· taking self-defense classes (here’s the program I used to work with in Philadelphia)
· offering to walk people home (that one’s from New York; if you have the skills & time to organize a matching service for elsewhere, that’s something you could do *right now*)
· checking out which rights are pretty safe, and which you may lose as a queer or trans person and working to shore up your legal protections
· donating to help others shore up their protections (that’s a trans-specific one, there must be others for other groups)
· stockpiling birth control and hormones and Plan B, in case of ACA repeal or the loss of funding for trans and reproductive health care and abortion
That’s not a complete list at all, but this is a really really comprehensive crowd-sourced list.
Medium-to-longer term, where you put your anti-Trump, pro-equality social justice energy is going to be different for everyone, but the good news (especially for people who haven’t been politically active before and might not know this) is that there are many, many organizations that have already been working hard to make things better in all the areas where Trump wants to make things worse. We can’t all work with all the organizations and causes, so donate or get involved where you think you can be the most use on the issue you’re most fired up about or concerned with. A few possibilities:
iii. So has Harry Reid
v. And it’s never too early to start organizing for the 2018 midterms.
That’s a lot, and it’s by no means everything you could or do. But what I hope is that we, all of us, will avoid some of the stumbling blocks that could keep us from doing everything we can to oppose Trump and his policies. We can all contribute to work for as just, fair and safe a country as possible, for ourselves and for those more vulnerable than we are. We won’t do it perfectly, and we won’t all agree or want to work on the same things, but there is so much to be done and so many ways to be involved; there is room and need for all of us.
Dear friends, I can't say I fully understand how or why Donald Trump is going to be our next President, and I'm partly writing this to work some of it out for myself. But the thing I keep coming back to is I don't want us, the broad left, the people who voted for Clinton or opposed Trump, to think that roughly half of Americans are our enemies.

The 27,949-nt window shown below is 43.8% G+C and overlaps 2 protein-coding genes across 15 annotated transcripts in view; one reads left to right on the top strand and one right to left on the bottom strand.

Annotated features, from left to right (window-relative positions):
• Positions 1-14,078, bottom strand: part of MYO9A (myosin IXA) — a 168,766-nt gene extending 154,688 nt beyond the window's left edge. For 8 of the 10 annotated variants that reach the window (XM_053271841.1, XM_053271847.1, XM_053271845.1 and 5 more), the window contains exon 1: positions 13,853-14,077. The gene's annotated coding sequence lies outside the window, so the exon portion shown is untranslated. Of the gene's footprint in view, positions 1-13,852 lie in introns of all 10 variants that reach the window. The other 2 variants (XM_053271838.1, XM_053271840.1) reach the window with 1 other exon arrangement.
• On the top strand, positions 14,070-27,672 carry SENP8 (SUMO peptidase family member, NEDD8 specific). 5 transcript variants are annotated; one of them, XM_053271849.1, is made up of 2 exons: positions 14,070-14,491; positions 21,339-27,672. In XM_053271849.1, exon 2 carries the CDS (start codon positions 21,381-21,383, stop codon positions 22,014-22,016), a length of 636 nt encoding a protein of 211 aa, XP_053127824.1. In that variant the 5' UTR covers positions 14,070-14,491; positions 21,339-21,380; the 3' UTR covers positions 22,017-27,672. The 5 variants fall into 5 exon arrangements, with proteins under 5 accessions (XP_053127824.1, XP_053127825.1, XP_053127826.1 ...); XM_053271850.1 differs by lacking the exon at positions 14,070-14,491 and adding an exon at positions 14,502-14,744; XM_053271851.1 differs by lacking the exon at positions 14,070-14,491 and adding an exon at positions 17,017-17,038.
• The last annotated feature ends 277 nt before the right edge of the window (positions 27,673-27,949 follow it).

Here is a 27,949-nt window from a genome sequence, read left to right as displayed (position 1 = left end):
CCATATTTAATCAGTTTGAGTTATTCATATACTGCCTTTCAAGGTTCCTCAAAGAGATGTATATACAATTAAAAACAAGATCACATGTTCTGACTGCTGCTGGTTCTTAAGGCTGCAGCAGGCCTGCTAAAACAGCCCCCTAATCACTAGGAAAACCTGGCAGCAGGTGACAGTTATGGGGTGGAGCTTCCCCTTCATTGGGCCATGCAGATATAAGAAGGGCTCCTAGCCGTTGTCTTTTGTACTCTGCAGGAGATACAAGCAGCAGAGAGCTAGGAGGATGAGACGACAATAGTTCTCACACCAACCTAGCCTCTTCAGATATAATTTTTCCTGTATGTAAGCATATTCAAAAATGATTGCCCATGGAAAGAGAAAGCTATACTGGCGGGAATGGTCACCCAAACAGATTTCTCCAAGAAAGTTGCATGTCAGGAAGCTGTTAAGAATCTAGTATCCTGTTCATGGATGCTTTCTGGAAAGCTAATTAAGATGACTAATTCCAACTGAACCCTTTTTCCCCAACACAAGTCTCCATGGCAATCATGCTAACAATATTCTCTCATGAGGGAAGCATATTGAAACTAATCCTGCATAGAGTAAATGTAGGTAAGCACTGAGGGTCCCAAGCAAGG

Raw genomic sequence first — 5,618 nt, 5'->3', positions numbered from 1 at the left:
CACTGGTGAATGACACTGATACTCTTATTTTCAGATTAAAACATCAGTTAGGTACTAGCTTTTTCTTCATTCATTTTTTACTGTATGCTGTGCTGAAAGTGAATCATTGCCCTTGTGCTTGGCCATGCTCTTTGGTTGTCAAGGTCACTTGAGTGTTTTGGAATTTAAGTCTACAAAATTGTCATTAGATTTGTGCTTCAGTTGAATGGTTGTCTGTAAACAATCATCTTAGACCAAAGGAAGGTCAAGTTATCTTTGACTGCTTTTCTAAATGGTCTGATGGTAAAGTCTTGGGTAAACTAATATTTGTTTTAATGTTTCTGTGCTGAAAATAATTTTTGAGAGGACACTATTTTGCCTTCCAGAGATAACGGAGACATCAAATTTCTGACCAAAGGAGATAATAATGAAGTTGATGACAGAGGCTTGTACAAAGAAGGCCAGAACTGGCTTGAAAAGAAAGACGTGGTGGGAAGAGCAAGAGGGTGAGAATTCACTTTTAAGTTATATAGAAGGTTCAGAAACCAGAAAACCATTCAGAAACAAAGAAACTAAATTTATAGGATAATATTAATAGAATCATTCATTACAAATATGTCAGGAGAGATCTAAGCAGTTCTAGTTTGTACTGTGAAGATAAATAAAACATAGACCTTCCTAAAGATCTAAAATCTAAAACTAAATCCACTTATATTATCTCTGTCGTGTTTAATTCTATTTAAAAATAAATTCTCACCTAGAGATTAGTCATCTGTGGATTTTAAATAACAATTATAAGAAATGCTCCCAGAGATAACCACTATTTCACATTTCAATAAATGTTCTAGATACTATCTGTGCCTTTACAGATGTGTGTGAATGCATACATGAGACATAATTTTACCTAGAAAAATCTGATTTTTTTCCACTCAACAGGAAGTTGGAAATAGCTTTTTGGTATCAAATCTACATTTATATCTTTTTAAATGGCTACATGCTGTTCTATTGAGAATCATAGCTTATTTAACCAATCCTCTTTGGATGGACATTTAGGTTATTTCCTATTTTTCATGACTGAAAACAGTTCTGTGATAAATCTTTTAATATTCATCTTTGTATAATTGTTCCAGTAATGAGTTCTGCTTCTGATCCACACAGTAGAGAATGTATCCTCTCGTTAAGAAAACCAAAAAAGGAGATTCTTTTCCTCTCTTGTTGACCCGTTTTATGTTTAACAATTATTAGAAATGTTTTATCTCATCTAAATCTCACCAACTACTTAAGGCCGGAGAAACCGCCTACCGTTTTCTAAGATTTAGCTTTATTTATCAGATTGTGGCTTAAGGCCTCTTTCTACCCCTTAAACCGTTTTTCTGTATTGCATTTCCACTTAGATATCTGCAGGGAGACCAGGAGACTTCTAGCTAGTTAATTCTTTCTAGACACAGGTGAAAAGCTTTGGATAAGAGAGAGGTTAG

First, it looks like turnout was maybe 56% of eligible voters (a higher percent of registered voters), so already Trump voters are less than 28% of adults in this country. While overall turnout was up, that's still no where near a majority.
Second, and this is the thing I think it's most important to remember as we try to understand and plan and organize, even though all those people voted for Trump, they weren't all answering the same questions, let alone the same question you or I might have been answering. Most people don't think about voting or politics the way I do. They made an awful choice, but not necessarily because they are all awful people or have awful values.
Most people I know, when they voted, were answering questions like
Please don't assume that most people who voted Trump were answering those same questions.
Some people who voted Trump (and many who voted Clinton, too) were answering really different kinds of questions:
Some of them, of course, were deliberately and consciously voting for the racist misogynist (etc etc) bully, and/or, to paraphrase Arlie Hochschild in her new book, were voting their belief that "other people" have unfairly cut them in the line for a nice life in this country.
I think we can take a little while to grieve and mourn, and then to try to understand better, and then we can organize, to reduce the harm that Trump can do to this country and to Black and Brown people, immigrants, and the Earth.
One last thought, if anyone is still reading: I remember thinking "this isn't my country" and joking about seceding in 2004 when Bush was re-elected. I genuinely think Trump is scarier and his support harder to stomach, but this time I know this is indeed my country, flawed and racist and awful as parts of it are, and I'm not even joking about moving. I will keep working to move this country and our world towards the kind of world I want to live in and to leave to my children.
by me & Sam Friedman (@samfriedmansoc)
this is a draft of a post that will be on the Work in Progress Blog at some point.